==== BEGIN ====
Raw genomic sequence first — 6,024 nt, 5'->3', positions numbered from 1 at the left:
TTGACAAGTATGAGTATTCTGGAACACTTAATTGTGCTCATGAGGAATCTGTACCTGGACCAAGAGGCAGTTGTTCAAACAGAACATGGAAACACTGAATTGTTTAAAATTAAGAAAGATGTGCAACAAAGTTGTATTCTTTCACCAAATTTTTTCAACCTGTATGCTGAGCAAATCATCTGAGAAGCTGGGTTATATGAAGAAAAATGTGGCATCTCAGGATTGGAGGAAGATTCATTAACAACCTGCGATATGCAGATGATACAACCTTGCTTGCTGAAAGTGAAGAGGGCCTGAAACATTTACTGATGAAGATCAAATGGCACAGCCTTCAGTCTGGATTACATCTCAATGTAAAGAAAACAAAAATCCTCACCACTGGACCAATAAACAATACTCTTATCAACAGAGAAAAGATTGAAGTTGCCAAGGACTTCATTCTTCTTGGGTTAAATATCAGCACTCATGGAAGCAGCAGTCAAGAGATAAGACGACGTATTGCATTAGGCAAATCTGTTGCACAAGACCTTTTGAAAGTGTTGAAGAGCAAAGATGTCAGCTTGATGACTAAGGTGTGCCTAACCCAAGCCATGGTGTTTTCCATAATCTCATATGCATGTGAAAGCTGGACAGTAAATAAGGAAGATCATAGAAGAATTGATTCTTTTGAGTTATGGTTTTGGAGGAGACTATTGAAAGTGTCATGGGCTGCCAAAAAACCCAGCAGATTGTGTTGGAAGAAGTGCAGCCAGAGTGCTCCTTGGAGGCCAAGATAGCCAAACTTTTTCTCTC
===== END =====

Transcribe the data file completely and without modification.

Raw genomic sequence first — 6,024 nt, 5'->3', positions numbered from 1 at the left:
TTGACAAGTATGAGTATTCTGGAACACTTAATTGTGCTCATGAGGAATCTGTACCTGGACCAAGAGGCAGTTGTTCAAACAGAACATGGAAACACTGAATTGTTTAAAATTAAGAAAGATGTGCAACAAAGTTGTATTCTTTCACCAAATTTTTTCAACCTGTATGCTGAGCAAATCATCTGAGAAGCTGGGTTATATGAAGAAAAATGTGGCATCTCAGGATTGGAGGAAGATTCATTAACAACCTGCGATATGCAGATGATACAACCTTGCTTGCTGAAAGTGAAGAGGGCCTGAAACATTTACTGATGAAGATCAAATGGCACAGCCTTCAGTCTGGATTACATCTCAATGTAAAGAAAACAAAAATCCTCACCACTGGACCAATAAACAATACTCTTATCAACAGAGAAAAGATTGAAGTTGCCAAGGACTTCATTCTTCTTGGGTTAAATATCAGCACTCATGGAAGCAGCAGTCAAGAGATAAGACGACGTATTGCATTAGGCAAATCTGTTGCACAAGACCTTTTGAAAGTGTTGAAGAGCAAAGATGTCAGCTTGATGACTAAGGTGTGCCTAACCCAAGCCATGGTGTTTTCCATAATCTCATATGCATGTGAAAGCTGGACAGTAAATAAGGAAGATCATAGAAGAATTGATTCTTTTGAGTTATGGTTTTGGAGGAGACTATTGAAAGTGTCATGGGCTGCCAAAAAACCCAGCAGATTGTGTTGGAAGAAGTGCAGCCAGAGTGCTCCTTGGAGGCCAAGATAGCCAAACTTTTTCTCTC